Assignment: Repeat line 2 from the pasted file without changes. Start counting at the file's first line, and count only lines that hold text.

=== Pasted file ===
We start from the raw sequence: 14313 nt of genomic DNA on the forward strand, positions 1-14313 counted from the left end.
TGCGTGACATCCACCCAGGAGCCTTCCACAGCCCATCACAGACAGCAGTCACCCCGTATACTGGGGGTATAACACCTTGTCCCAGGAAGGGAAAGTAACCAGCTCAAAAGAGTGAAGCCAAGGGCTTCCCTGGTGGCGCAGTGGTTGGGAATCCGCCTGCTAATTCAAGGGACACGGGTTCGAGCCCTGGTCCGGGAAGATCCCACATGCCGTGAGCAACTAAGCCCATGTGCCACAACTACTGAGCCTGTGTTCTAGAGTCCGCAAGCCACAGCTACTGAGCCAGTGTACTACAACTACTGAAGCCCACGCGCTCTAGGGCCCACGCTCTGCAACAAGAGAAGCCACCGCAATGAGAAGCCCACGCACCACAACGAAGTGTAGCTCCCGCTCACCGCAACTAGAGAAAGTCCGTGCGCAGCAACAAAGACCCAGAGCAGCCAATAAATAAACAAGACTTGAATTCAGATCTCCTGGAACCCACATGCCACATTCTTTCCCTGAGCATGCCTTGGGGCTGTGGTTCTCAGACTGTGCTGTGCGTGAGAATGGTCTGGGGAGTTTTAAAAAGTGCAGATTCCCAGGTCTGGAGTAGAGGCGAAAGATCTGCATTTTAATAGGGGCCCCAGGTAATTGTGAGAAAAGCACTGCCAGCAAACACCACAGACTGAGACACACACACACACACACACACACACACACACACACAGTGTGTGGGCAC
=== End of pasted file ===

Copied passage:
TGCGTGACATCCACCCAGGAGCCTTCCACAGCCCATCACAGACAGCAGTCACCCCGTATACTGGGGGTATAACACCTTGTCCCAGGAAGGGAAAGTAACCAGCTCAAAAGAGTGAAGCCAAGGGCTTCCCTGGTGGCGCAGTGGTTGGGAATCCGCCTGCTAATTCAAGGGACACGGGTTCGAGCCCTGGTCCGGGAAGATCCCACATGCCGTGAGCAACTAAGCCCATGTGCCACAACTACTGAGCCTGTGTTCTAGAGTCCGCAAGCCACAGCTACTGAGCCAGTGTACTACAACTACTGAAGCCCACGCGCTCTAGGGCCCACGCTCTGCAACAAGAGAAGCCACCGCAATGAGAAGCCCACGCACCACAACGAAGTGTAGCTCCCGCTCACCGCAACTAGAGAAAGTCCGTGCGCAGCAACAAAGACCCAGAGCAGCCAATAAATAAACAAGACTTGAATTCAGATCTCCTGGAACCCACATGCCACATTCTTTCCCTGAGCATGCCTTGGGGCTGTGGTTCTCAGACTGTGCTGTGCGTGAGAATGGTCTGGGGAGTTTTAAAAAGTGCAGATTCCCAGGTCTGGAGTAGAGGCGAAAGATCTGCATTTTAATAGGGGCCCCAGGTAATTGTGAGAAAAGCACTGCCAGCAAACACCACAGACTGAGACACACACACACACACACACACACACACACACACACAGTGTGTGGGCAC